Department of Molecular Genetics and Microbiology; Program in Molecular Medicine
Animals; Centrosome; Chromosome Segregation; Drosophila; Drosophila Proteins; Genes, Fungal; Male; Meiosis; Microscopy, Fluorescence; Microtubule-Associated Proteins; Microtubules; Mitosis; Mitotic Spindle Apparatus; Mutation; RNA, Small Interfering; Spermatocytes; Tubulin
Life Sciences | Medicine and Health Sciences
We have performed a mutational analysis together with RNA interference to determine the role of the kinesin-like protein KLP67A in Drosophila cell division. During both mitosis and male meiosis, Klp67A mutations cause an increase in MT length and disrupt discrete aspects of spindle assembly, as well as cytokinesis. Mutant cells exhibit greatly enlarged metaphase spindle as a result of excessive MT polymerization. The analysis of both living and fixed cells also shows perturbations in centrosome separation, chromosome segregation, and central spindle assembly. These data demonstrate that the MT plus end-directed motor KLP67A is essential for spindle assembly during mitosis and male meiosis and suggest that the regulation of MT plus-end polymerization is a key determinant of spindle architecture throughout cell division.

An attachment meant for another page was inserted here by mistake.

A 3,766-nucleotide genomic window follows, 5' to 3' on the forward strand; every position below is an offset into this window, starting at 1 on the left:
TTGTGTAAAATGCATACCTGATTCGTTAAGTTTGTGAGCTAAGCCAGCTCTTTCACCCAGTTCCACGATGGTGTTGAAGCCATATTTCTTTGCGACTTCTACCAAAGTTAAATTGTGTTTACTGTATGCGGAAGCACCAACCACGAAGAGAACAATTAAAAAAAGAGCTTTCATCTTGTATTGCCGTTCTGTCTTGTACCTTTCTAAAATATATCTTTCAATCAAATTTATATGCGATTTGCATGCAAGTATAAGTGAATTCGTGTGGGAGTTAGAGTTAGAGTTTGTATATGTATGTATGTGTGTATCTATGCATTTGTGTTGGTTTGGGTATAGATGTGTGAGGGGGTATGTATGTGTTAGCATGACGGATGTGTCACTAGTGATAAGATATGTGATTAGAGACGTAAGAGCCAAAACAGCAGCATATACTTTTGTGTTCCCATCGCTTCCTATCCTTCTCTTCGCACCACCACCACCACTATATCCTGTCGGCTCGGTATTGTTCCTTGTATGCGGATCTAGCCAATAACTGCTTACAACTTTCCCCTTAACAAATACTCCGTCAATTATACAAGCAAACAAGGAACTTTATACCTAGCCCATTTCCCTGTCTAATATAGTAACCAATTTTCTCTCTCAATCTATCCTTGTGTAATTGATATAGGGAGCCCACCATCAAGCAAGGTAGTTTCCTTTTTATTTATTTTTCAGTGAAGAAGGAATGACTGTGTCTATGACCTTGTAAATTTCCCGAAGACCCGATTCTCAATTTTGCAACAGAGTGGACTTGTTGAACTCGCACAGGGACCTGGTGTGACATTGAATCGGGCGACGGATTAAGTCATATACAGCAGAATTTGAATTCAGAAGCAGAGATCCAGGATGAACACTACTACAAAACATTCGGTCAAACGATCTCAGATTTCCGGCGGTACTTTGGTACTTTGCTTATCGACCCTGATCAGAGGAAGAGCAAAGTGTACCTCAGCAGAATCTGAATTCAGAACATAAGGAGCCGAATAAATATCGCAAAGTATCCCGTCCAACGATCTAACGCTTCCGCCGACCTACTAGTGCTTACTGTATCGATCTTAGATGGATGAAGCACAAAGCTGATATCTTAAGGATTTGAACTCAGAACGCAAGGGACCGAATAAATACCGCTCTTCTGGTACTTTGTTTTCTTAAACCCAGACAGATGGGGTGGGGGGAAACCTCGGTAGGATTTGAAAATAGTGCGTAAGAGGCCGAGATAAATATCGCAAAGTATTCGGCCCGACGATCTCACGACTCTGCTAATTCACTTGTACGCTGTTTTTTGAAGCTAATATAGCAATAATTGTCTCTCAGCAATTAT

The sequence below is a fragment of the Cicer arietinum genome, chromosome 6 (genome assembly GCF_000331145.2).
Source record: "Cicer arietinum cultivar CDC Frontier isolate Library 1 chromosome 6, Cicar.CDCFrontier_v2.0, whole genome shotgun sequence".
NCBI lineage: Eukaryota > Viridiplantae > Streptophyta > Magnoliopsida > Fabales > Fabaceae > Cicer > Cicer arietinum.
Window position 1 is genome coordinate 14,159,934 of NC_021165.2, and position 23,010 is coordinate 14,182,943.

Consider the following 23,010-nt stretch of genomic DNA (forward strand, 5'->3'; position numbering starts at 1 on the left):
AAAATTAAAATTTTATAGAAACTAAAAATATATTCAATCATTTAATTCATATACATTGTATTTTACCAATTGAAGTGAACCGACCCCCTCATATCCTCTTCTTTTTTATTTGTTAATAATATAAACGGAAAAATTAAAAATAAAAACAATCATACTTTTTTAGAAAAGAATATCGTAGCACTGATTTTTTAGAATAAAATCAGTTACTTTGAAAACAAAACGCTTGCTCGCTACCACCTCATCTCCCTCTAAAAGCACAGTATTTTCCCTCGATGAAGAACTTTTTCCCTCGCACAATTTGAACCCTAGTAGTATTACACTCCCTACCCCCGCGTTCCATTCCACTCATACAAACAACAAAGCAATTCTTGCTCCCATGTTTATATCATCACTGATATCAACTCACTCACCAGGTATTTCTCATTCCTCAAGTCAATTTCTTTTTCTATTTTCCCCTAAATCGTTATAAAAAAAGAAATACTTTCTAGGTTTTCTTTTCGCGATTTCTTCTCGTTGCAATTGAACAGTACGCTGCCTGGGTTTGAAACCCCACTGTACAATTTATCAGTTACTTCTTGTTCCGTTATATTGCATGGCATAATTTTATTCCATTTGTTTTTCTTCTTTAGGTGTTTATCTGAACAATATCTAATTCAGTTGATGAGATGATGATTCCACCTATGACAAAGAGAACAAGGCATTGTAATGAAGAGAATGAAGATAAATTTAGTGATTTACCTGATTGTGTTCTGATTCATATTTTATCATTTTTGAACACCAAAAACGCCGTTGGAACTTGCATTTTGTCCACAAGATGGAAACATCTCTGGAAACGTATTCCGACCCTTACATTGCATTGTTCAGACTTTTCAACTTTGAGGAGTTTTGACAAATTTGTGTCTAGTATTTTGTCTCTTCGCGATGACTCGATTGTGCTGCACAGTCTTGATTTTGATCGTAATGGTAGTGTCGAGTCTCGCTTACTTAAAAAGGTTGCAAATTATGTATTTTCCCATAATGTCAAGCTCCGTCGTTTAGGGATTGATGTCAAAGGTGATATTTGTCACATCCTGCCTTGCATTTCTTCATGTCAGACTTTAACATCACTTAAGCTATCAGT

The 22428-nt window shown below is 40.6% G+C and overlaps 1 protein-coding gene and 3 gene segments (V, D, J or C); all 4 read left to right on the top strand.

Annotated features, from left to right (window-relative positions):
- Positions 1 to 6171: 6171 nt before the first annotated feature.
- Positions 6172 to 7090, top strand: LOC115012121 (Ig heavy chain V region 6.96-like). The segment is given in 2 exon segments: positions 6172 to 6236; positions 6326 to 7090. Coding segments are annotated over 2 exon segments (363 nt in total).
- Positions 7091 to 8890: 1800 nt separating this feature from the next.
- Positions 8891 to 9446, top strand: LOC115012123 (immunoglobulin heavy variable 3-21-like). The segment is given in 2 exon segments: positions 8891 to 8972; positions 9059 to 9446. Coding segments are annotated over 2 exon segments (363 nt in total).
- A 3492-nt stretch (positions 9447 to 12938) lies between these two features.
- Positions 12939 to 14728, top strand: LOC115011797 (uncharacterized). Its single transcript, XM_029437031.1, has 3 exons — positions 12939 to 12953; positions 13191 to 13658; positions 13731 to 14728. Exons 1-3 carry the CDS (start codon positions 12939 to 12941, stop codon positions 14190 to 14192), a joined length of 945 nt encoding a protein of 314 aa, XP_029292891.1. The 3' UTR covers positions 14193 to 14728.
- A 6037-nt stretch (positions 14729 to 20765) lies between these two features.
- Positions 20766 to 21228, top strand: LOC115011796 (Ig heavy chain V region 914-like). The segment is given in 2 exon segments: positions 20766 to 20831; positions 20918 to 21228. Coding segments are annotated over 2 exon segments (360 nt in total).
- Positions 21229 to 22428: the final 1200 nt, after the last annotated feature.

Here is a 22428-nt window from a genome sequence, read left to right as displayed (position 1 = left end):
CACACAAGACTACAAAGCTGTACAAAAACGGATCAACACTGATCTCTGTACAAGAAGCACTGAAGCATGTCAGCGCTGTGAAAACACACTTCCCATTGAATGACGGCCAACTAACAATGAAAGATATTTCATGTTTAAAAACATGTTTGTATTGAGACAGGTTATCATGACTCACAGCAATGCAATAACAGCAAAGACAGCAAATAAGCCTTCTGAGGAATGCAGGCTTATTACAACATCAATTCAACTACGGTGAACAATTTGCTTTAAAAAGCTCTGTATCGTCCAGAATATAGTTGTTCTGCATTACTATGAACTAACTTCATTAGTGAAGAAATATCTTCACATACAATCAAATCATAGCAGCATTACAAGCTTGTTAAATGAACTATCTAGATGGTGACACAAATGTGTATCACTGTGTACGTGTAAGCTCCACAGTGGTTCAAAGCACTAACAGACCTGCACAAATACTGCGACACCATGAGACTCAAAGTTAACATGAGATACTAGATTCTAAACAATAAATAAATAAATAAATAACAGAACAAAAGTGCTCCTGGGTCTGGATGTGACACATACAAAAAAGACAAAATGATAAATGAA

DOI of Published Version
Mol Biol Cell. 2004 Jan;15(1):121-31. Epub 2003 Sep 17. Link to article on publisher's site
Molecular biology of the cell
Gandhi R, Bonaccorsi S, Wentworth D, Doxsey SJ, Gatti M, Pereira AJ. (2003). The Drosophila kinesin-like protein KLP67A is essential for mitotic and male meiotic spindle assembly. Open Access Articles. https://doi.org/10.1091/mbc.E03-05-0342. Retrieved from https://escholarship.umassmed.edu/oapubs/1389